Trentham Gardens

Trentham, Staffordshire, ST4 8JG
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Lancelot ‘Capability’ Brown worked on the landscape at Trentham between 1759 and 1780 for the Earl Gower. 

Capability Brown expanded Trentham Lake to become one mile long by damming the River Trent, re-modelled Trentham Hall and the surrounding parkland, and created two lodges. He incorporated Kings Wood into his design, and separated the park from the pleasure garden with a ha-ha (sunken wall and ditch). 

Brown arrived at Trentham in 1759 and provided his plan for ‘Intended Alterations’ that same year. It was the first of three commissions: he was paid at least £1,000 (£2.3 million in 2015) for work on the landscape in the 1760s. Brown and his son-in-law Henry Holland Junior, who had become his business partner, designed a new wing and re-modelled the south front of the house when Lord Gower decided to extend the house. Between 1777 and 1780 Brown's account book records payments of £6,400 (£9.7 million in 2015) for Holland's work on the new house. The last payment from Earl Gower recorded in Brown's account book in his own hand is in 1780 (see online), just three years before he died.

Brown's work at Trentham was described by John Byng, 5th Viscount Torrington and popular columnist: “my old friend Brown is to be traced at every turn: he certainly was a grand planner and leveler of ground - and a judicious former of water; the lake, here, is very fine...”.

Brown's plan for Trentham Gardens

Brown's plan for Trentham Gardens, 1759, reproduced courtesy of Staffordshire Record Office D593/H/13/1

Brown's plan

Brown incorporated parts of the existing landscape into his grand design, such as the hanging woods of Kings Wood and the curved deer lawn below, which connected with the lake to the north west. The grazed parkland was separated from the pleasure garden by a ha-ha, shown on Brown’s plan as a double ha-ha. This was later moved 80 feet back in the 1840s when Barry and Nessfield were working at the estate. Barry created the Italian Garden.

He swept away a number of the avenues which had been planted in a goose foot pattern, but kept an earlier avenue of beech trees, which is still there today, within Kings Wood. He also removed what remained of the earlier formal gardens and returned these to more natural-looking grassland.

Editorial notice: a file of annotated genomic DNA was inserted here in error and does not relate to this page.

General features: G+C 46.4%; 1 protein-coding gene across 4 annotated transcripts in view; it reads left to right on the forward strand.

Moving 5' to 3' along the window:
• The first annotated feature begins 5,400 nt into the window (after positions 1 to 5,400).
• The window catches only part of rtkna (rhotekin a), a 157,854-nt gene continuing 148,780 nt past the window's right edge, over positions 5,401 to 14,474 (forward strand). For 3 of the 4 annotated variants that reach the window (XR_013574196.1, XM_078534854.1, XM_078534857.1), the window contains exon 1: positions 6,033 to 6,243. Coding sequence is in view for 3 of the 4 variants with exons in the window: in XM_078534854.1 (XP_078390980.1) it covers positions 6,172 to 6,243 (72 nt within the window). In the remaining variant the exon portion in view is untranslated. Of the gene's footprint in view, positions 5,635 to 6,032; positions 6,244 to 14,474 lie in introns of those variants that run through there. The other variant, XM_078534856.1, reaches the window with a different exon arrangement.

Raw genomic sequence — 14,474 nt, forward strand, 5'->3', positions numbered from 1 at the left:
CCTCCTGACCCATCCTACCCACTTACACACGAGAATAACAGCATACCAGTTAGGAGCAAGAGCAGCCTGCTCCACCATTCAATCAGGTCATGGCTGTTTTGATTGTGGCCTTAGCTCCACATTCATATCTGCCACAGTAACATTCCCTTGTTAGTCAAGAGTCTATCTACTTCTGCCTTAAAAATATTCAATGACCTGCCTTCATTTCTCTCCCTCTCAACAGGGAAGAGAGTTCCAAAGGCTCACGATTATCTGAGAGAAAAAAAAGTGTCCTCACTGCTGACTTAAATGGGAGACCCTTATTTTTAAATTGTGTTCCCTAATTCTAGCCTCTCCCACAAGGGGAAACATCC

An island in the lake

Brown also created a large island at the north of the lake which was later removed. The lake had already been formed but was expanded to 80 acres and reshaped by Brown in his distinctive style, with serpentine edges and a depth of 4 feet throughout. Beside the lake are a triple- tunnel 18th century boat house and an ice house dating from 1723. Brown did not build these, but it is likely that he remodelled them during his improvements.

Views from the woods

Views link the house to the west side of the lake, and to Kings Wood and the parkland beyond. Near the ice house are a number of specimen trees, such as a group of Jeffries Pine, an Umbrella Pine and several Red Woods, which were planted in the 19th century. There are also views from the lakeside along the lake, which now has four islands, and to the wooded hill in the south of the park. This area was acquired later as the site for today’s monument of the first Duke of Sutherland, and provides one of the best vantage points to appreciate the scale of Brown’s work at Trentham.

Biodiversity at Trentham Gardens

At Trentham the parkland supports a variety of habitats including wood pasture and parkland, lowland heathland, ancient woodland, deciduous woodland, broadleaved and mixed coniferous woodland and habitats associated with the lake and river including lowland fens.

Trentham contains the King’s & Hargreaves Woods Site of Special Scientific Interest, an ancient oak semi-natural woodland with rowan, hazel and holly shrubs and bluebell, wood anemone and wild garlic flowering in spring. The woods support a rich beetle fauna including a high proportion of notable species and locally important breeding birds. Find further information about King’s & Hargreaves Woods SSSI here.

As part of the restoration of the gardens, a new annual meadow, ecologically matched to the site, has been planted. Parkland has also been restored to allow the re-introduction of the grazing of rare breed cattle, typical of Brownian landscapes.

Trentham today

The Trentham Estate is an award-winning visitor attraction, welcoming 3.2 million visitors a year, and is open every day except Christmas Day. The estate includes Trentham Gardens, around the house and lake, the family- friendly monkey forest and woodland walks. Parts of the original estate landscaped by Brown are now private.

See below for a downloadable leaflet with a map showing Brown's work at Trentham.


Trentham Gardens, with particular thanks to Amanda Dawson and Michael Walker for their help

Capability Brown's account book:

Historic England:

Dorothy Stroud, Capability Brown, Faber & Faber, 1975, pages 149-51